This
interview was first published by the Global Association of Risk Professionals
on February 14, 2013

It
is an enormous challenge to gauge a developed market and an emerging market in
the same light. To start with, the way pensions have developed, they have
emerged as the core of the welfare system. Secondly, the defined benefit
pension plans have failed in the countries of the West. Thirdly, large
companies like General Motors and Ford are just pension-generating companies,
nothing else. Fourth, governments organize pensions based on an average
mortality.

No.
Look at the equity-based contribution schemes that are now very popular in the
developed nations. They often force people to liquidate everything at
retirement date and buy an annuity. If the market is down in a particular year,
and equities form 40% of the pension, then that is enormous risk. I would say
this has to be removed soon.

One
thing that should not be done is setting up a defined benefit scheme. Because
you can never guarantee payoffs at the end of 5, 10 or 30 years. But what one
can do is pool all the knowledge and best practices to create a mutual scheme
or a pension scheme. The scheme should be diversified in terms of age of the
participants, and it should have a large base of participants. Then keep
adjusting the payoffs from time to time, depending on changes in life
expectancy and economic conditions. So we aim to get the highest possible
payout in the least expensive way. The challenge is how to set up such a scheme
and make it fair so that, in principle, it is fully transparent to everyone.

There
are different contribution plans that give different choices at retirement.
This has to be put on the table. That is, if one contributes a certain amount
in cash, then something will be done with that cash. It will be invested using
certain strategies that target the highest possible payout. When you retire,
you will get a payoff stream, like that of a life annuity, in cash. There is an
agreement in principle that you get payments only until you die.;;

Yes,
certain countries have certain regulations, and one can operate only under
these regulations. I believe the policy in India is to very much keep pension
funds inside the country. It may be too early now, but there will come a time
when the authorities will realize the advantages of diversifying beyond the
country.

I
use the Benchmark Approach, a kind of more general framework that we have today
in finance. It does not take anything away from existing classical theory. John
Larry Kelly Jr., of Kelly criterion fame, published a paper, in 1956, founded
on maximizing expected portfolio growth based on logarithmic utility and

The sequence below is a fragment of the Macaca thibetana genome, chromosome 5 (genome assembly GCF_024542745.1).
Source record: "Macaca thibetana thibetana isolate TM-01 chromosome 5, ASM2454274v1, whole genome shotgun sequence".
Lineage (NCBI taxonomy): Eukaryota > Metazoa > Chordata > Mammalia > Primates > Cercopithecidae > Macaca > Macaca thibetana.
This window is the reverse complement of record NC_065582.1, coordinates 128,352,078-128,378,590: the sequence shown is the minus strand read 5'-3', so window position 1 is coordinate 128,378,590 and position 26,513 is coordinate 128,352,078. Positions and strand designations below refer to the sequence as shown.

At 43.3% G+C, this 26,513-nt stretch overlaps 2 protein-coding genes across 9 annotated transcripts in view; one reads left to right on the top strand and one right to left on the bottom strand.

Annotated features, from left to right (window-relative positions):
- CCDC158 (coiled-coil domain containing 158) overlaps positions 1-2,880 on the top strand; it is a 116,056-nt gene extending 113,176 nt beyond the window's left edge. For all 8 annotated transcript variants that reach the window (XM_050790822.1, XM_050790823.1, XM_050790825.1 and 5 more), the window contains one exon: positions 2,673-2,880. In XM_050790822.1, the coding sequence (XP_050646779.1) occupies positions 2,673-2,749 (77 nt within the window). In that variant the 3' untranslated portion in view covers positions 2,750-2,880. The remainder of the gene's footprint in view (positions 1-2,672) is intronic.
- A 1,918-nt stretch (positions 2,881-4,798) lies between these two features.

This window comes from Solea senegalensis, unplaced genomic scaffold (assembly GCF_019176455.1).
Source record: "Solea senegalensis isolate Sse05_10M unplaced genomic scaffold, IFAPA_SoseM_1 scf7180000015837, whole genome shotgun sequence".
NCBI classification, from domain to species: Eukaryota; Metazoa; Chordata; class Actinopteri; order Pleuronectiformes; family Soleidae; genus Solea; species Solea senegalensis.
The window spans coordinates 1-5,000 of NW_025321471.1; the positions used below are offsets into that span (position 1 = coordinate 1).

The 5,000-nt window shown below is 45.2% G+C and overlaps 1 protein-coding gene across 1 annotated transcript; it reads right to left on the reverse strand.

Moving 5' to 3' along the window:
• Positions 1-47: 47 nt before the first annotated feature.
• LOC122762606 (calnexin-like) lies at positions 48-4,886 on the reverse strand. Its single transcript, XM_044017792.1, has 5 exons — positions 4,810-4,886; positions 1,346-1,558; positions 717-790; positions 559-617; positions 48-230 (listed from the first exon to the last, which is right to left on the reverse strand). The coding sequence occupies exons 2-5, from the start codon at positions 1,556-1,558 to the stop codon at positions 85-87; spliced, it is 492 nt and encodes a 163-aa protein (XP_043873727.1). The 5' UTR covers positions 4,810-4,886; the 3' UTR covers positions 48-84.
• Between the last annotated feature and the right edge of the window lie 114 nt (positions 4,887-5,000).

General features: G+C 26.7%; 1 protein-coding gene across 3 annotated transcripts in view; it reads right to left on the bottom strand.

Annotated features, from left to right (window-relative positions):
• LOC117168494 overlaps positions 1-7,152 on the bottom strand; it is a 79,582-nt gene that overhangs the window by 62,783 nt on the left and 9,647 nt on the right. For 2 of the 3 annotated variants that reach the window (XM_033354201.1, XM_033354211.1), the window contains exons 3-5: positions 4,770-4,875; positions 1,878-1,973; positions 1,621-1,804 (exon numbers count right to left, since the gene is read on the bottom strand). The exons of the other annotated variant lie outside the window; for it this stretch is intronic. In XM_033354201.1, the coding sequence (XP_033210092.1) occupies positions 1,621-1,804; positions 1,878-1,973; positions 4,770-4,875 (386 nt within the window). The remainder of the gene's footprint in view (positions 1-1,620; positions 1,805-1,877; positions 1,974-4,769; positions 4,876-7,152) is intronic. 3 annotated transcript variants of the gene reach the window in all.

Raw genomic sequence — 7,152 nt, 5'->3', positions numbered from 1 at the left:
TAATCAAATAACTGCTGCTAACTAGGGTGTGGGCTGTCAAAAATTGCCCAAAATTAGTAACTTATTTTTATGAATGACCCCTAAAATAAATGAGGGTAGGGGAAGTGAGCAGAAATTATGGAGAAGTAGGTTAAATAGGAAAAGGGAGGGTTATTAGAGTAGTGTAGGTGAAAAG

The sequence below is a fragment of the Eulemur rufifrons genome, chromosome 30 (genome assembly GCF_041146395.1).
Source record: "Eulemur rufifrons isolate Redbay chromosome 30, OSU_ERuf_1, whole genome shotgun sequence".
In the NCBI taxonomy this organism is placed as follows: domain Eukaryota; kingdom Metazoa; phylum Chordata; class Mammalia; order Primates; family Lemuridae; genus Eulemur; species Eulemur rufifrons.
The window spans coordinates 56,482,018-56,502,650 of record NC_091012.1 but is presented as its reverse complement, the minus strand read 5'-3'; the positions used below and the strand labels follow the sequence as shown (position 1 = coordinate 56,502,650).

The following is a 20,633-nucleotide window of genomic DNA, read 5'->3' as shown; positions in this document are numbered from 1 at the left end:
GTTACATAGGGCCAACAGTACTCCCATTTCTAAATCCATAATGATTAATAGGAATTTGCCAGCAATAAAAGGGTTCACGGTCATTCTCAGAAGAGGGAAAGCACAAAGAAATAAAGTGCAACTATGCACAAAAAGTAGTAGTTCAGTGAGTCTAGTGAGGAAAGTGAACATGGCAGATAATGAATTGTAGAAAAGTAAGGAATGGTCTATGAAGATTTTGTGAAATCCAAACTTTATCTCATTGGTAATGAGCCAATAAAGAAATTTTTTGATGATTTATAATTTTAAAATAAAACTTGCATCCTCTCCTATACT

gambling contracts.

Yes.
Almost 90% of the literature. But I don't believe that the risk-neutral
probability measure exists. In fact, I know that this measure does not exist
when fitting long-term models. Parts of the industry see the problem too, and
that is why the largest reinsurance company in the world is interested in what
I found.

While
we don't take anything away from the classical theory, we go into a richer
modeling world by making a very simple assumption: that there exists a
numeraire portfolio. The numeraire portfolio, when used as a benchmark, makes
all benchmarked non-negative portfolios supermartingales -- their current
benchmarked value is greater than or equal to the expected future benchmarked
values. The greater-than-or-equal sign indicates the crucial supermartingale
property. Since this property holds for all non-negative benchmarked
portfolios, one can say that the numeraire portfolio is the best portfolio in
this sense. It performs so well that when used as a benchmark, it forces all
non-negative portfolios in expectation down, besides those that are
martingales. With the supermartingale property, and no extra assumptions, I can
prove that this portfolio in the long run outperforms any portfolio. It's a
dream portfolio.

If
I look with the Benchmark Approach beyond the classical theory, then there are
some classical arbitrage opportunities in this richer modeling world. However,
these are strategies and portfolios where I have to allow, for certain periods,
some probability to become negative. But I argue that it is not necessary to
exclude those strategies. We should look only at non-negative portfolios,
because, with a notion of reasonable economic sense, when the worth of market
participants becomes negative, then we have to remove them from the market
because they are bankrupt. We take limited liability into account, but there is
no need to look at the negative portfolios and exclude arbitrage for these.

The
numeraire portfolio is very diversified -- the best diversified portfolio you
can build. In principle, it is capturing the non-diversifiable risk of the
market that follows from a theorem that I have. Of course, this clings very
much to the classical theory. Harry Markowitz once told me that I should call
my theorem the Diversification Theorem, which brings all the finance theorems
and principles together.;;

The
strategy of an EWI is to buy low and sell high, and if a market is always
trending up, you get people only wanting to buy and not to sell. But this fund
will sell in such a scenario. On the other hand, if the market crashes, this
fund will buy. So it has a very stabilizing effect on the market. The systemic risk
in the market, with this kind of portfolio on a macroeconomic scale, is
reduced.

The
pension fund must invest in a proxy of the numeraire portfolio. Not just that,
but the numeraire portfolio also gives us a pricing rule. In the